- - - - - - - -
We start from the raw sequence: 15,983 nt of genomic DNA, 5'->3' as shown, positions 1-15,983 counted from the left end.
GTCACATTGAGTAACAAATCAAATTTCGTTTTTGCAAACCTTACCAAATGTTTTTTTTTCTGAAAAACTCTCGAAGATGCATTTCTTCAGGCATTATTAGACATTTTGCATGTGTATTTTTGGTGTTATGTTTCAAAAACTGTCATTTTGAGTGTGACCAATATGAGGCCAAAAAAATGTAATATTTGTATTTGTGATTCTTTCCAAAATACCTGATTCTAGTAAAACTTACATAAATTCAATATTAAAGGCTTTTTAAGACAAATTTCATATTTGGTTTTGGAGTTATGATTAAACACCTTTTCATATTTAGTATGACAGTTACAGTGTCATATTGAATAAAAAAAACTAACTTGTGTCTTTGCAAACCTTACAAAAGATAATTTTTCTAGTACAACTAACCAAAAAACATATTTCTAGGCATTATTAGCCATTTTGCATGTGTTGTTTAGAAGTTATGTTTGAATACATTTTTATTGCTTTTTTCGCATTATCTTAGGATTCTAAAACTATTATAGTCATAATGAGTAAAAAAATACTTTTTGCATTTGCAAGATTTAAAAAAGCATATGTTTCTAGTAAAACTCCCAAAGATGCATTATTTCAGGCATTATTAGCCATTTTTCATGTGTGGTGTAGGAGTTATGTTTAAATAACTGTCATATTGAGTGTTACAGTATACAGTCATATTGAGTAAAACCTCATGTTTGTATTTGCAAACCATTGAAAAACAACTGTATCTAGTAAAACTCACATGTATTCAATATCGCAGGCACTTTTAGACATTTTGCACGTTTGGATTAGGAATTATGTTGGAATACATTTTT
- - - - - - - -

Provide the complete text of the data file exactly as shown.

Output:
We start from the raw sequence: 15,983 nt of genomic DNA, 5'->3' as shown, positions 1-15,983 counted from the left end.
GTCACATTGAGTAACAAATCAAATTTCGTTTTTGCAAACCTTACCAAATGTTTTTTTTTCTGAAAAACTCTCGAAGATGCATTTCTTCAGGCATTATTAGACATTTTGCATGTGTATTTTTGGTGTTATGTTTCAAAAACTGTCATTTTGAGTGTGACCAATATGAGGCCAAAAAAATGTAATATTTGTATTTGTGATTCTTTCCAAAATACCTGATTCTAGTAAAACTTACATAAATTCAATATTAAAGGCTTTTTAAGACAAATTTCATATTTGGTTTTGGAGTTATGATTAAACACCTTTTCATATTTAGTATGACAGTTACAGTGTCATATTGAATAAAAAAAACTAACTTGTGTCTTTGCAAACCTTACAAAAGATAATTTTTCTAGTACAACTAACCAAAAAACATATTTCTAGGCATTATTAGCCATTTTGCATGTGTTGTTTAGAAGTTATGTTTGAATACATTTTTATTGCTTTTTTCGCATTATCTTAGGATTCTAAAACTATTATAGTCATAATGAGTAAAAAAATACTTTTTGCATTTGCAAGATTTAAAAAAGCATATGTTTCTAGTAAAACTCCCAAAGATGCATTATTTCAGGCATTATTAGCCATTTTTCATGTGTGGTGTAGGAGTTATGTTTAAATAACTGTCATATTGAGTGTTACAGTATACAGTCATATTGAGTAAAACCTCATGTTTGTATTTGCAAACCATTGAAAAACAACTGTATCTAGTAAAACTCACATGTATTCAATATCGCAGGCACTTTTAGACATTTTGCACGTTTGGATTAGGAATTATGTTGGAATACATTTTT